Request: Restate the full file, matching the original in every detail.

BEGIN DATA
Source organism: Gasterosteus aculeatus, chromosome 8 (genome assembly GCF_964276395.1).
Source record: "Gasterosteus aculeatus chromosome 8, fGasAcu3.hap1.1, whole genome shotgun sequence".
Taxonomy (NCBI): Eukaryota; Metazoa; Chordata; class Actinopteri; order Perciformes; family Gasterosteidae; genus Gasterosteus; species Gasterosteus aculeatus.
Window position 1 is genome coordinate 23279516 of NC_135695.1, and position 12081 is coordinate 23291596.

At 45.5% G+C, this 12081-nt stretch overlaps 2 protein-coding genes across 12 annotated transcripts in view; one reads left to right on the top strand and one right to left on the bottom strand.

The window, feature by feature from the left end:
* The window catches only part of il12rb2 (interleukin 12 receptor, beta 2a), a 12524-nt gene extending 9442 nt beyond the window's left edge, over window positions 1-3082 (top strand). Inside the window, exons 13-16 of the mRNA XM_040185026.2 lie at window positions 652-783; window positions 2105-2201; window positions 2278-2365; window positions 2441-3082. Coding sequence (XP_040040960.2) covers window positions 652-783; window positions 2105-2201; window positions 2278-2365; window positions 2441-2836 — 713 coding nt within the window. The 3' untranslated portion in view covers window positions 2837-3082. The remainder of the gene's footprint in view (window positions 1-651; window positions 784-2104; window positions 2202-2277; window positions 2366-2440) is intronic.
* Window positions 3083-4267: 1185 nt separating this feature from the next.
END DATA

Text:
Source organism: Gasterosteus aculeatus, chromosome 8 (genome assembly GCF_964276395.1).
Source record: "Gasterosteus aculeatus chromosome 8, fGasAcu3.hap1.1, whole genome shotgun sequence".
Taxonomy (NCBI): Eukaryota; Metazoa; Chordata; class Actinopteri; order Perciformes; family Gasterosteidae; genus Gasterosteus; species Gasterosteus aculeatus.
Window position 1 is genome coordinate 23279516 of NC_135695.1, and position 12081 is coordinate 23291596.

At 45.5% G+C, this 12081-nt stretch overlaps 2 protein-coding genes across 12 annotated transcripts in view; one reads left to right on the top strand and one right to left on the bottom strand.

The window, feature by feature from the left end:
* The window catches only part of il12rb2 (interleukin 12 receptor, beta 2a), a 12524-nt gene extending 9442 nt beyond the window's left edge, over window positions 1-3082 (top strand). Inside the window, exons 13-16 of the mRNA XM_040185026.2 lie at window positions 652-783; window positions 2105-2201; window positions 2278-2365; window positions 2441-3082. Coding sequence (XP_040040960.2) covers window positions 652-783; window positions 2105-2201; window positions 2278-2365; window positions 2441-2836 — 713 coding nt within the window. The 3' untranslated portion in view covers window positions 2837-3082. The remainder of the gene's footprint in view (window positions 1-651; window positions 784-2104; window positions 2202-2277; window positions 2366-2440) is intronic.
* Window positions 3083-4267: 1185 nt separating this feature from the next.